The Department has consulted with public health officials from the U.S. Department of Health and Human Services, including the Centers for Disease Control and Prevention (CDC) and the Health Resources and Services Administration, in order to better understand a nursing mother's physiological needs and to inform our initial determinations regarding the frequency and timing of breaks to express breast milk. The information that follows stems from the guidance provided by the lactation experts at these public health agencies.  The frequency of breaks needed to express breast milk varies depending on factors such as the age of the baby, the number of breast feedings in the baby's normal daily schedule, whether the baby is eating solid food, and other factors. In the early months of life a baby may need as many as 8 to 12 feedings per day. This means that a nursing baby needs food every two to three hours. A nursing mother produces milk on a constant basis. If the baby does not take the milk directly from the mother, it must be removed by a pump about as frequently as the baby usually nurses. If a mother is unable to express breast milk while she is away from her baby, she may experience a drop in her milk supply which could result in her being unable to continue nursing her child. The inability to express milk may also lead to an infection. Depending on the nursing mother's work schedule, it may be that the frequency of breaks needed tracks regular breaks and lunch periods, but this will not always be the case. As the child grows and begins to consume solid foods, typically around six months of age, the frequency of nursing often decreases, and the need for a nursing mother to take breaks to express breast milk may also gradually diminish.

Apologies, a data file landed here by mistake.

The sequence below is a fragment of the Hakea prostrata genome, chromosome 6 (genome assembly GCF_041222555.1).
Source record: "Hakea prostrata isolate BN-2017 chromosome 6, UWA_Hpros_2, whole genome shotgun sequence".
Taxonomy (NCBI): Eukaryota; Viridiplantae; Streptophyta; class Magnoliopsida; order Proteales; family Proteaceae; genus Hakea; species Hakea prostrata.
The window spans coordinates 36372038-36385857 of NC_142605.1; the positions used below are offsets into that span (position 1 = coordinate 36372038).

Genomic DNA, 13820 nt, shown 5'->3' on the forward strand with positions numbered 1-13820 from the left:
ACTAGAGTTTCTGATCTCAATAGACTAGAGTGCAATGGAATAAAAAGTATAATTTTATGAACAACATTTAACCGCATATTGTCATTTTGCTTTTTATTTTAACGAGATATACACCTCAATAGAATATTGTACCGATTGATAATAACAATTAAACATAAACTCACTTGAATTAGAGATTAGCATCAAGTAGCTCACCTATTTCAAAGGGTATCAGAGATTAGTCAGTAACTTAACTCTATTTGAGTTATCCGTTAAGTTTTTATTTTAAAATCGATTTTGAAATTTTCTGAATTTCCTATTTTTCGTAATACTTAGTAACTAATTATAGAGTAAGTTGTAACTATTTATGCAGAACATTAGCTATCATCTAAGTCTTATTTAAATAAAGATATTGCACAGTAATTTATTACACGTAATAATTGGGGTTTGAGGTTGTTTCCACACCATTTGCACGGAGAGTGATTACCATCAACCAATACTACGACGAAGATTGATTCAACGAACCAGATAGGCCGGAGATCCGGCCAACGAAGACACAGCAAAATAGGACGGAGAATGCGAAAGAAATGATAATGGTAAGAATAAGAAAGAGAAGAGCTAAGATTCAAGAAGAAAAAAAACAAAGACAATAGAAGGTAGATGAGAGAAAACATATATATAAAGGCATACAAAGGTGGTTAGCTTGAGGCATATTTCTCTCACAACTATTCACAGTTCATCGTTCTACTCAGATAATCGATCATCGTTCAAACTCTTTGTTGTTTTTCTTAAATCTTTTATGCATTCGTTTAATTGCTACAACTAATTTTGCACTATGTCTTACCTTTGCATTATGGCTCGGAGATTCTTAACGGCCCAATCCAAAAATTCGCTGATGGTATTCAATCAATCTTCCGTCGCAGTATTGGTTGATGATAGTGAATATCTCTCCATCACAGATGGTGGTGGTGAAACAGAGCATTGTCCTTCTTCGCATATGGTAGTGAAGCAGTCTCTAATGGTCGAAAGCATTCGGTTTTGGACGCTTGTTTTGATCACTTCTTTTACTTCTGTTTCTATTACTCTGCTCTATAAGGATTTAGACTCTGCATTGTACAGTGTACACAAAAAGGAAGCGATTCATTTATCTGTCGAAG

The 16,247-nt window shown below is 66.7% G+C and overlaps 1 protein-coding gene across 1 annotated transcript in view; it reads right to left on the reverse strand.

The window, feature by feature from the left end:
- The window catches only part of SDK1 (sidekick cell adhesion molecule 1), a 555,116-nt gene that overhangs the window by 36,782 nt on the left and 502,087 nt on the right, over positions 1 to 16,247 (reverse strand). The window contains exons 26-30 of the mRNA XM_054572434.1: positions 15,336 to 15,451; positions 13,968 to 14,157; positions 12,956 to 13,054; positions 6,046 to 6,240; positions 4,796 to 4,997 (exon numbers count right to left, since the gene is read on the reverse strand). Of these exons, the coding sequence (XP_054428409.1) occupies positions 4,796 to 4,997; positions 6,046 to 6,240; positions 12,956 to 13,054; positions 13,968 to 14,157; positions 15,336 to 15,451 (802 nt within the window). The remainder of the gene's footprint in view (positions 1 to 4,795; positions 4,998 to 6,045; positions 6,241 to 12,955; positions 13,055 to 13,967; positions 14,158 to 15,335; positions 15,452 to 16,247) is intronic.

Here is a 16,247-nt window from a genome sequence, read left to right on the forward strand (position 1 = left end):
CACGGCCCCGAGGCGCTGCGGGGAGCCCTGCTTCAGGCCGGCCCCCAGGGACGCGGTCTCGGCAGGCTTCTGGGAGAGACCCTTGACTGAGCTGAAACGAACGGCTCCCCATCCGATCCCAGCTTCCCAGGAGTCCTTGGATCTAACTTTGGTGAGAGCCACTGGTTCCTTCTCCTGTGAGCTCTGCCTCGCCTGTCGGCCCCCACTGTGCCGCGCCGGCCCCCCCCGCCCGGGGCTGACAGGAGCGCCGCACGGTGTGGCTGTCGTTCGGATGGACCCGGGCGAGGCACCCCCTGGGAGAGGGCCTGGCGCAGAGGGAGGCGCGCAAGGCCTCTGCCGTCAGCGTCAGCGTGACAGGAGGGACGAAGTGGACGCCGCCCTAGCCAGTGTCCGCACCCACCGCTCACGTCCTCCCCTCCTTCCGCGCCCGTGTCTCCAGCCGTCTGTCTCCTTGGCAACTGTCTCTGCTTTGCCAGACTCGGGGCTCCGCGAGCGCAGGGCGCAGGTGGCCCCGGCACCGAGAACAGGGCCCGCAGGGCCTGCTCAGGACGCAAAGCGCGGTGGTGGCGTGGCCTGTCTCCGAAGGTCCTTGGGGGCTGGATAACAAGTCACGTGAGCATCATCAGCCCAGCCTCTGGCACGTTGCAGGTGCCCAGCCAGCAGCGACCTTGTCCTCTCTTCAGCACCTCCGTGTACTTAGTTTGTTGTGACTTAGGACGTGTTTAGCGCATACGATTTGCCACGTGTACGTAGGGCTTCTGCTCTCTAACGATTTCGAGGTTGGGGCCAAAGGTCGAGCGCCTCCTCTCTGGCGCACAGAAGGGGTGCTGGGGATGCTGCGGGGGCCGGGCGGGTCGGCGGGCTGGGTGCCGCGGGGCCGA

The Department expects that nursing mothers typically will need breaks to express milk two to three times during an eight hour shift. Longer shifts will require additional breaks to express milk.
The length of time necessary to express milk also varies from woman to woman. The act of expressing breast milk alone typically takes about 15 to 20 minutes, but there are many other factors that will determine a reasonable break time. Employers should consider these factors when determining how they will provide both reasonable break time and space for nursing mothers. For example, factors such as the location of the space and the amenities nearby (e.g., proximity to employee's work area, availability of sink for washing, location of refrigerator or personal storage for the milk, etc.) can affect the length of break an employee will need to express milk. Some of the factors employers should consider in determining whether the time needed for a nursing employee to express milk is “reasonable” include:
(i) The time it takes to walk to and from the lactation space and the wait, if any, to use the space;
(ii) Whether the employee has to retrieve her pump and other supplies from another location;
(iii) Whether the employee will need to unpack and set up her own pump or if a pump is provided for her;
(iv) The efficiency of the pump used to express milk (employees using different pumps may require more or less time);
(v) Whether there is a sink and running water nearby for the employee to use to wash her hands before pumping and to clean the pump attachments when she is done expressing milk, or what additional steps she will need to take to maintain the cleanliness of the pump attachments;
(vi) The time it takes for the employee to store her milk either in a refrigerator or personal cooler.
Nursing employees are encouraged to discuss with their employers what they expect they will need in terms of frequency and timing of breaks to express milk. Employers are encouraged to discuss with nursing employees the location and availability of space for expressing milk as that will affect the time required for the breaks. These discussions will help employers and employees to develop shared expectations and an understanding of what will constitute “a reasonable break time” and how to incorporate the breaks into the work period.
In assessing the reasonableness of break time provided to a nursing employee, the Department will consider all the steps reasonably necessary to express breast milk, not merely the time required to express the milk itself.
c. Space for Expressing Breast Milk ↑